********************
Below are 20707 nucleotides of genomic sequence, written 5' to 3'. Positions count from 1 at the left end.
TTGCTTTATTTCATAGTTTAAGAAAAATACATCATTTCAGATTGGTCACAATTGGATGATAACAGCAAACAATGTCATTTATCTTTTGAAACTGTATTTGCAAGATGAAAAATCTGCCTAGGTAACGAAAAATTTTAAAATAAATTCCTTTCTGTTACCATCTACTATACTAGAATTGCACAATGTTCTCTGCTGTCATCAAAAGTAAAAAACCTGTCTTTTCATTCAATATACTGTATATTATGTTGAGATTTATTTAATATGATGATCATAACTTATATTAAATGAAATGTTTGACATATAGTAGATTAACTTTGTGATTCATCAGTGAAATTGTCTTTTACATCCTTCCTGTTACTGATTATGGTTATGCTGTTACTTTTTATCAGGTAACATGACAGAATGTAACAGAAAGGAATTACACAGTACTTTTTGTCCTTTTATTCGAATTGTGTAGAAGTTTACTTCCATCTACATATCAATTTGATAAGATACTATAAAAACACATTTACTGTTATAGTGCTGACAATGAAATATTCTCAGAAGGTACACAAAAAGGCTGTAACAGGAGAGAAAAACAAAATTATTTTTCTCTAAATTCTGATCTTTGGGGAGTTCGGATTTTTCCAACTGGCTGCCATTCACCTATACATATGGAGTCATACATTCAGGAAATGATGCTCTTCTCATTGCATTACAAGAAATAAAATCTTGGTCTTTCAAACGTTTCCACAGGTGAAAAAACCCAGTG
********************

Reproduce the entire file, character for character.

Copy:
Below are 20707 nucleotides of genomic sequence, written 5' to 3'. Positions count from 1 at the left end.
TTGCTTTATTTCATAGTTTAAGAAAAATACATCATTTCAGATTGGTCACAATTGGATGATAACAGCAAACAATGTCATTTATCTTTTGAAACTGTATTTGCAAGATGAAAAATCTGCCTAGGTAACGAAAAATTTTAAAATAAATTCCTTTCTGTTACCATCTACTATACTAGAATTGCACAATGTTCTCTGCTGTCATCAAAAGTAAAAAACCTGTCTTTTCATTCAATATACTGTATATTATGTTGAGATTTATTTAATATGATGATCATAACTTATATTAAATGAAATGTTTGACATATAGTAGATTAACTTTGTGATTCATCAGTGAAATTGTCTTTTACATCCTTCCTGTTACTGATTATGGTTATGCTGTTACTTTTTATCAGGTAACATGACAGAATGTAACAGAAAGGAATTACACAGTACTTTTTGTCCTTTTATTCGAATTGTGTAGAAGTTTACTTCCATCTACATATCAATTTGATAAGATACTATAAAAACACATTTACTGTTATAGTGCTGACAATGAAATATTCTCAGAAGGTACACAAAAAGGCTGTAACAGGAGAGAAAAACAAAATTATTTTTCTCTAAATTCTGATCTTTGGGGAGTTCGGATTTTTCCAACTGGCTGCCATTCACCTATACATATGGAGTCATACATTCAGGAAATGATGCTCTTCTCATTGCATTACAAGAAATAAAATCTTGGTCTTTCAAACGTTTCCACAGGTGAAAAAACCCAGTG